Introducing solid foods to your child’s diet can make significant changes to their bowel movements. Just as with adults, smell, consistency and color can all vary depending on what we eat – a child is no different. Digestion moves much quicker when your child is consuming liquids exclusively vs. when solids are mixed in. That in combination with the body still developing and learning how to function can reduce the frequency of bowl movements, even skipping a day. Tell tale signs of constipation include excessive straining, hard or pellet-like stools, a hard belly or lack of appetite.
As a parent, you want to do whatever it takes to reduce your child’s pain. When you bring your baby in for constipation, I have some suggestions to help their pelvis move better. Here are three things to relieve constipation and prevent it from reoccurring:
Solid food is replacing some of the milk/formula your child has been eating, so you’ll need to supplement with water to balance things out.
Depending on when you are introducing solid food, your child may or may not be mobile yet. If they’re already mobile, that’s great! Keep them moving and implement some of the following methods. If they aren’t, move their legs as if they are pedaling a bicycle. You can also try abdominal massage to get the intestines moving. Start on the lower right and work in a clockwise direction, moving up towards the midline then continuing to the bottom left of the abdomen.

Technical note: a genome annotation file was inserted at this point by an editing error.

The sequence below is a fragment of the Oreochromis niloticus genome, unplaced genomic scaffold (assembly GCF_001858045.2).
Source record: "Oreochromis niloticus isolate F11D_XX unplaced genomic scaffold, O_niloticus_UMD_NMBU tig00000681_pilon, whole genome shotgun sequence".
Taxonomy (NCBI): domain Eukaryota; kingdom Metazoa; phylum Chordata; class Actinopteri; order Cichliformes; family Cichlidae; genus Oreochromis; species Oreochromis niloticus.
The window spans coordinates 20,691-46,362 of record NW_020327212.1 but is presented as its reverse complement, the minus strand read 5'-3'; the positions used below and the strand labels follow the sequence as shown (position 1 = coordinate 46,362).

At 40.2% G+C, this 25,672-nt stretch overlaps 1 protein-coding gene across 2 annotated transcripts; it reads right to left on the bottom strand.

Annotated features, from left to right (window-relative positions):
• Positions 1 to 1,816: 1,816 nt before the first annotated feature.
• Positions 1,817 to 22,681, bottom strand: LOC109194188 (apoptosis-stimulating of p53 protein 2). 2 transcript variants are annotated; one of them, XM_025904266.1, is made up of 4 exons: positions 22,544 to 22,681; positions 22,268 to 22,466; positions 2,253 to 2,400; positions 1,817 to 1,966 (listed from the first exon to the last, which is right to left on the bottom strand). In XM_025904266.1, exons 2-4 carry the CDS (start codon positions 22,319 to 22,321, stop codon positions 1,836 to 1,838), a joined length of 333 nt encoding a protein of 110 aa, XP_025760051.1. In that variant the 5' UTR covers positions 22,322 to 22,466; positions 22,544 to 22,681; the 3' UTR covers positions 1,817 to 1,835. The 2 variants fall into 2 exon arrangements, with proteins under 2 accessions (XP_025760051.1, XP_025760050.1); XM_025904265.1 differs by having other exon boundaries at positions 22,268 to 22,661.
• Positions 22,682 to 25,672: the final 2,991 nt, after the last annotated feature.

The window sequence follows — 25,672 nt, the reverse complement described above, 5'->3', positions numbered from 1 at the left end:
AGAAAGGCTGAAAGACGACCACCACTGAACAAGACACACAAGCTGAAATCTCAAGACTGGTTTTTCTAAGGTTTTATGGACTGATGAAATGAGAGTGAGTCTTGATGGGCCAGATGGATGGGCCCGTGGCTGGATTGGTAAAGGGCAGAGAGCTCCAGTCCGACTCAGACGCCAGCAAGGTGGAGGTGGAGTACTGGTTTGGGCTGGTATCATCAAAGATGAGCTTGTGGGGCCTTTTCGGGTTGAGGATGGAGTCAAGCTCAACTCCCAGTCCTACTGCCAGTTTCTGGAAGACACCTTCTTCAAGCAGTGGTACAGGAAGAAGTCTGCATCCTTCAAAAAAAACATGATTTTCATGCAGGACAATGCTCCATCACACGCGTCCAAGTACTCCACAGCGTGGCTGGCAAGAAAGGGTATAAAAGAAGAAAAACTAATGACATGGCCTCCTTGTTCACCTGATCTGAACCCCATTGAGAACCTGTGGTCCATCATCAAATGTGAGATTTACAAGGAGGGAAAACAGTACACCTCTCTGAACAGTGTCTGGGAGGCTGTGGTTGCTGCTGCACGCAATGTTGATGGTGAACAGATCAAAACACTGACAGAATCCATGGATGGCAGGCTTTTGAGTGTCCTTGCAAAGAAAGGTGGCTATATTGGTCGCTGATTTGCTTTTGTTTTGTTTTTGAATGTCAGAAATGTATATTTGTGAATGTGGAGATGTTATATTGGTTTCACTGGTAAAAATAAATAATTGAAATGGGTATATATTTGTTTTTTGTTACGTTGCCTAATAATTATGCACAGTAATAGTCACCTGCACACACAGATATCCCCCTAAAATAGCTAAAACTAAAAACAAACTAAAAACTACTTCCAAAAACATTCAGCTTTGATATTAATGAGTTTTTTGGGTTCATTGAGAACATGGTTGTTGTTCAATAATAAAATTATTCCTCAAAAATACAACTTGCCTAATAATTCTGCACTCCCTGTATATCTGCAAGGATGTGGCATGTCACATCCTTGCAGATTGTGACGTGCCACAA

If the sacrum and pelvis are not moving appropriately, it could be prevent bowel movements from occurring easily and regularly.
A diet high in fiber can help keep water in their stool, making them softer and easier to pass. Fiber is most easily found in fruits and vegetables such as peaches, prunes, plums, pears, broccoli, sweet potatoes, avocado, and beans. However, it’s recommended to reduce consumption of bananas and applesauce.
If your child is taking any iron supplements or you are feeding them iron enriched foods, this may contribute to constipation.
As always, I recommend talking to your child’s pediatrician and health care team when you have any concerns about introducing solid foods. They may have recommendations tailored specifically to your child.